Btw, let's be honest, middle class minorities can't afford district 2. Middle class minorities often live in the outer boroughs close to immigrants and poor minorities, or in suburbs that are not upscale. District 2, which has some superwealthy people doesn't have middle class people outside of mitchel lama and other affordable co-ops, which are basically glorified housing projects.

I see no reason why rich white people in district 2 get to have their own public schools that other people from the city can't attend. Open these schools to the city as a whole, and for those parents who don't like that, this is where they send their kids to private schools. And oh yeah, of course I'm aware the OCCASIONAL non white kid goes to these schools (tokenism).
 
Old 07-16-2017, 01:11 PM
 
24,004 posts, read 17,410,308 times
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Quote:
Originally Posted by Shoshanarose View Post
To be fair, those poor people who don't work (or work off the books) are not paying income taxes.
They are paying sales taxes. Whatever rent they pay, goes to the landlord, who is paying property tax. Benjamin Franklin said two things are certain. Death and taxes.
 
Old 07-16-2017, 01:30 PM
 
3,671 posts, read 2,135,583 times
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Quote:
Originally Posted by NyWriterdude View Post
They are paying sales taxes. Whatever rent they pay, goes to the landlord, who is paying property tax. Benjamin Franklin said two things are certain. Death and taxes.
Yes. But sales taxes are far less than the additional 25-50% of income taxes that working-, middle-class, and rich people pay.
 
Old 07-16-2017, 01:35 PM
 
24,004 posts, read 17,410,308 times
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Quote:
Originally Posted by Shoshanarose View Post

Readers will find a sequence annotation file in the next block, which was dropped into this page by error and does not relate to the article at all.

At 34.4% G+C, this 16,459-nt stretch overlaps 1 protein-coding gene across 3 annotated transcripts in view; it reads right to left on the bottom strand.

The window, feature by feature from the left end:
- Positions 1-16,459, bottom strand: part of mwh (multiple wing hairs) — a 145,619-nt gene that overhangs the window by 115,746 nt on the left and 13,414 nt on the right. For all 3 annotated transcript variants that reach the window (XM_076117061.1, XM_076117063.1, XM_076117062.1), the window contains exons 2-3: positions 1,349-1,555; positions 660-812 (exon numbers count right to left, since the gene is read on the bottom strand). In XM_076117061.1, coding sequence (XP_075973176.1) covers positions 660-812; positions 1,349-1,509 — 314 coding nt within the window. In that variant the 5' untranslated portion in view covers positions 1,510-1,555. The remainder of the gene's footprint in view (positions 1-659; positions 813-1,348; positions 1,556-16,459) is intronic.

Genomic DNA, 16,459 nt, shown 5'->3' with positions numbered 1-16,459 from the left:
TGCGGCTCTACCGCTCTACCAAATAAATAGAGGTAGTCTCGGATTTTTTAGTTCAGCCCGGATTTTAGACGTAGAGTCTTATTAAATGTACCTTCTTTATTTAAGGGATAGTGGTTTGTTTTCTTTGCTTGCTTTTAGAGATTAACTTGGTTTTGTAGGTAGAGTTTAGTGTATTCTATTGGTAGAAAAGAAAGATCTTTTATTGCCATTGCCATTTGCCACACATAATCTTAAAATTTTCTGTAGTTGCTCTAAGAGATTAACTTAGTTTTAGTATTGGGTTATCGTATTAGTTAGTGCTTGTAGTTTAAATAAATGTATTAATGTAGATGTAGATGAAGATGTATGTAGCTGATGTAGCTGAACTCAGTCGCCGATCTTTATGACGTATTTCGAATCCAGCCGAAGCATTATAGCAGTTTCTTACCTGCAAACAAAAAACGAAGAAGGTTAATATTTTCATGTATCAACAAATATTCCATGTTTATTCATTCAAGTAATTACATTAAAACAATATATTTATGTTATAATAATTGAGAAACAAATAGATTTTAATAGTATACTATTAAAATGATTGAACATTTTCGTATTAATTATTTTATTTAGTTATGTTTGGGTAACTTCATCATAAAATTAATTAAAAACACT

Yes. But sales taxes are far less than the additional 25-50% of income taxes that working-, middle-class, and rich people pay.
But they are paying them none the less (sales taxes) and indirectly the real estate tax).

District 2 doesn't officially ban non working people. District 2 bans anyone not a rich white New Yorker. So de facto it doesn't matter whether you live in the projects or in a private rental or in a middle class co-op, you are banned by predominately white district 2 when your tax dollars are supporting NYC department of education. There's no way to separate your tax dollars (whether real estate or income) from the taxes of the people in district 2.

This is a civil rights violation, to make people pay for services they cannot get (cannot send their kids to public schools in a city that they are a part of).

You live in Brooklyn. If you were working in district 2 and wanted to take your kids to school there, you should have the right to do so. Currently, you don't.
 
Old 07-16-2017, 01:56 PM
 
3,671 posts, read 2,135,583 times
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Quote:
Originally Posted by NyWriterdude View Post
But they are paying them none the less (sales taxes) and indirectly the real estate tax).

District 2 doesn't officially ban non working people. District 2 bans anyone not a rich white New Yorker. So de facto it doesn't matter whether you live in the projects or in a private rental or in a middle class co-op, you are banned by predominately white district 2 when your tax dollars are supporting NYC department of education. There's no way to separate your tax dollars (whether real estate or income) from the taxes of the people in district 2.

This is a civil rights violation, to make people pay for services they cannot get (cannot send their kids to public schools in a city that they are a part of).